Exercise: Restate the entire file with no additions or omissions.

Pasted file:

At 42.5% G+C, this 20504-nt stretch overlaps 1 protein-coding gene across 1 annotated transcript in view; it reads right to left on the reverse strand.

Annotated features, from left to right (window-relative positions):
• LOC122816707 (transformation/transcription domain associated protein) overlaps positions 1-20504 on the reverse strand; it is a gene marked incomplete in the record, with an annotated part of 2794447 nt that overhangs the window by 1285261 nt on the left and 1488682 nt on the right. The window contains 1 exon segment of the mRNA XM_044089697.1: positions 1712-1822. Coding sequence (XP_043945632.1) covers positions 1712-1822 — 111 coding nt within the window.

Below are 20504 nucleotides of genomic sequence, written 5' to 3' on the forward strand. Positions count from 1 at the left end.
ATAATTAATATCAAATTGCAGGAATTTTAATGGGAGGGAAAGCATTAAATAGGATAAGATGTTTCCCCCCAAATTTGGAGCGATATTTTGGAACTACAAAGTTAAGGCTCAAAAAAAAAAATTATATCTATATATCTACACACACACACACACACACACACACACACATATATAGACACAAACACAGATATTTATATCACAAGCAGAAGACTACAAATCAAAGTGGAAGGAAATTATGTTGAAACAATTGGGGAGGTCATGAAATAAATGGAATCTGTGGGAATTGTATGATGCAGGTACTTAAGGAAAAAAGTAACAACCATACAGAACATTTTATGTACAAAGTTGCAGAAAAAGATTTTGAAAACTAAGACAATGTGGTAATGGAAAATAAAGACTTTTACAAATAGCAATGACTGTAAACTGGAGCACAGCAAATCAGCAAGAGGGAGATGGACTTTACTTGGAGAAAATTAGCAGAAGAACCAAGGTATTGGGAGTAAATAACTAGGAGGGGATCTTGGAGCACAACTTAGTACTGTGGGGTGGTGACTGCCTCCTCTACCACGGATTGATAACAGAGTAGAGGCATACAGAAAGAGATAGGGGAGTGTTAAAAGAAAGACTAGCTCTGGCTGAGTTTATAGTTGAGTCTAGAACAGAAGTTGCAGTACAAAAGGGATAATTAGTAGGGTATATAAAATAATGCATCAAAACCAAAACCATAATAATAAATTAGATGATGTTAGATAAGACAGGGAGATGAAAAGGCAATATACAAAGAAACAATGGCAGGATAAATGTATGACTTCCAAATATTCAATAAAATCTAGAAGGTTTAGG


At 42.5% G+C, this 20504-nt stretch overlaps 1 protein-coding gene across 1 annotated transcript in view; it reads right to left on the reverse strand.

Annotated features, from left to right (window-relative positions):
• LOC122816707 (transformation/transcription domain associated protein) overlaps positions 1-20504 on the reverse strand; it is a gene marked incomplete in the record, with an annotated part of 2794447 nt that overhangs the window by 1285261 nt on the left and 1488682 nt on the right. The window contains 1 exon segment of the mRNA XM_044089697.1: positions 1712-1822. Coding sequence (XP_043945632.1) covers positions 1712-1822 — 111 coding nt within the window.

Below are 20504 nucleotides of genomic sequence, written 5' to 3' on the forward strand. Positions count from 1 at the left end.
ATAATTAATATCAAATTGCAGGAATTTTAATGGGAGGGAAAGCATTAAATAGGATAAGATGTTTCCCCCCAAATTTGGAGCGATATTTTGGAACTACAAAGTTAAGGCTCAAAAAAAAAAATTATATCTATATATCTACACACACACACACACACACACACACACACATATATAGACACAAACACAGATATTTATATCACAAGCAGAAGACTACAAATCAAAGTGGAAGGAAATTATGTTGAAACAATTGGGGAGGTCATGAAATAAATGGAATCTGTGGGAATTGTATGATGCAGGTACTTAAGGAAAAAAGTAACAACCATACAGAACATTTTATGTACAAAGTTGCAGAAAAAGATTTTGAAAACTAAGACAATGTGGTAATGGAAAATAAAGACTTTTACAAATAGCAATGACTGTAAACTGGAGCACAGCAAATCAGCAAGAGGGAGATGGACTTTACTTGGAGAAAATTAGCAGAAGAACCAAGGTATTGGGAGTAAATAACTAGGAGGGGATCTTGGAGCACAACTTAGTACTGTGGGGTGGTGACTGCCTCCTCTACCACGGATTGATAACAGAGTAGAGGCATACAGAAAGAGATAGGGGAGTGTTAAAAGAAAGACTAGCTCTGGCTGAGTTTATAGTTGAGTCTAGAACAGAAGTTGCAGTACAAAAGGGATAATTAGTAGGGTATATAAAATAATGCATCAAAACCAAAACCATAATAATAAATTAGATGATGTTAGATAAGACAGGGAGATGAAAAGGCAATATACAAAGAAACAATGGCAGGATAAATGTATGACTTCCAAATATTCAATAAAATCTAGAAGGTTTAGG